Less than a month ago, Hadoop distributer and Hortonworks competitor, Cloudera announced a partnership with Oracle, which sped the already-rolling ball of Hadoop startups matching with established analytics vendors.
The big data alliance du jour, however, is Hortonworks and analytics giant Teradata. According to the partnership, which was announced this week, Teradata will utilize the Hadoop platform to discover new ways to analyze big data, and Hortonworks will be able to extend its footprint with a larger client base and a veteran analytics partner.
Both companies will jointly develop products like new algorithms for data mining and a reference architecture for companies to understand best practices for Hadoop. Current Teradata users will receive Hadoop support along with their current offerings, meaning that clients can receive analytics input from Teradata, and support from Hortonworks with their Hadoop implementation.
Advanced analytics have been increasing in popularity as companies search for ways to discover previously unknown relationships between un-structured and non-traditional data types like pictures, twitter posts and clicks. Hadoop was born as an open-source platform, used to assist search engine companies, who needed to process and analyze extremely large and unstructured data sets.
The partnership between Hortonworks and Teradata may provide an indication of increasing enterprise demand for Hadoop functionality and big data analytics as a whole—bringing that same functionality that it was purpose-built for to a new audience.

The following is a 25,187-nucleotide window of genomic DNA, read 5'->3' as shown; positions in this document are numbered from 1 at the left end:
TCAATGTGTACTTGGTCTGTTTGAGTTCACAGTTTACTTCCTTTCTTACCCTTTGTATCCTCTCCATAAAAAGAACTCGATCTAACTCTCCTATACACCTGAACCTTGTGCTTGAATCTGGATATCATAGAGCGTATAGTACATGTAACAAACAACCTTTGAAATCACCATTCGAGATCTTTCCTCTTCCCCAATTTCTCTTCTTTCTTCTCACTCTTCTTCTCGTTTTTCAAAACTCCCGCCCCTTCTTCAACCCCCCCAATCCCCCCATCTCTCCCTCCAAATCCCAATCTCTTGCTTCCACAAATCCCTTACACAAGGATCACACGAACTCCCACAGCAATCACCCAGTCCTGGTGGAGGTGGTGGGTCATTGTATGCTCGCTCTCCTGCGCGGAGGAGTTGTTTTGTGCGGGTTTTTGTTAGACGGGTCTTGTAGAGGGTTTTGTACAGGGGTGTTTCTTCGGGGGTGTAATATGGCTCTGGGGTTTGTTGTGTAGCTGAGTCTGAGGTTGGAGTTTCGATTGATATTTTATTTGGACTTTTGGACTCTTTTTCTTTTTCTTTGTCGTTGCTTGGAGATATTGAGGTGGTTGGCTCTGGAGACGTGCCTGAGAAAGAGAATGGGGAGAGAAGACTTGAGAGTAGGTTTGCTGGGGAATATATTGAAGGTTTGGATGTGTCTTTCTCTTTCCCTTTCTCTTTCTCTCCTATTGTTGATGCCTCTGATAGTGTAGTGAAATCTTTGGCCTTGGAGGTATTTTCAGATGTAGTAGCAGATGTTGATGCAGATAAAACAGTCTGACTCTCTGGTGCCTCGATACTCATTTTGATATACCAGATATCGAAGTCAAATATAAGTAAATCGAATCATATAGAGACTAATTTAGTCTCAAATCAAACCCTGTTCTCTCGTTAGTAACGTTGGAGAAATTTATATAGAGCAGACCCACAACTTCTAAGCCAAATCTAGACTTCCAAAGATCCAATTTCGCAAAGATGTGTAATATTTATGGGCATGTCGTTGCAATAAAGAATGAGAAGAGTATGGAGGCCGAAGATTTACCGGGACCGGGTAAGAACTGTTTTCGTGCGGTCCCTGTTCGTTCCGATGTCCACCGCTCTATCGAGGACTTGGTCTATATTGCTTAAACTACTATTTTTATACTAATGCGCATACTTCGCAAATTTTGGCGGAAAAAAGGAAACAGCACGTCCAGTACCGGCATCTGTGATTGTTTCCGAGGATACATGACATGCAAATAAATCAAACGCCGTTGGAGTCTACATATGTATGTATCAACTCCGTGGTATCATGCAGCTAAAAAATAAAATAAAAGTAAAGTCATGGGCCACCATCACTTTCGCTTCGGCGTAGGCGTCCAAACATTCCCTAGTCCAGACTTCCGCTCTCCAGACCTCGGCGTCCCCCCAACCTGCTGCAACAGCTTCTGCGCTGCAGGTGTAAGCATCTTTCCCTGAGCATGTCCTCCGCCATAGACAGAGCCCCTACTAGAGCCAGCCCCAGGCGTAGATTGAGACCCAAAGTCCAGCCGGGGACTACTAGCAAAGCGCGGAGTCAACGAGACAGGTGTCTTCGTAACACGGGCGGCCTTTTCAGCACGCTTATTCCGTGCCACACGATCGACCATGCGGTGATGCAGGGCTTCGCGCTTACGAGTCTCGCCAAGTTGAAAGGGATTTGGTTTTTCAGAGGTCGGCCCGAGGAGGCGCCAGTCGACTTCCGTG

The business model for some Hadoop distributors like Hortonworks involves attracting customers and increasing adoption by giving some of the software away for free and hoping that sales of full distributions and support contracts will follow. Other distributors may offer consulting and analytics contracts using Hadoop as a feature. Shaun Connolly, Hortonworks vice president of corporate strategy even expressed that Hortonworks was created to “bring Hadoop to the business community”
Teradata has been around for more than 30 years and uses advanced analytics to assist clients in both the private and public sectors. In a recent video, for instance, they explain how the state of Michigan uses a data warehouse to share data across 9 state agencies. Advanced analytics are used to better determine how much government aid is distributed to food assistance recipients, reduce Medicare fraud and even help track parents who owe child support. The state estimates savings in excess of $1 million a day using the data warehouse.
Hadoop comes in many flavors with distributions from vendors like Cloudera, Amazon, and IBM. Quentin Hardy of the New York Times wrote of the partnership yesterday and mentioned that Hadoop is “still something of an emerging technology” and that alliances for distribution providers will determine how quickly adoption will take place in the industry.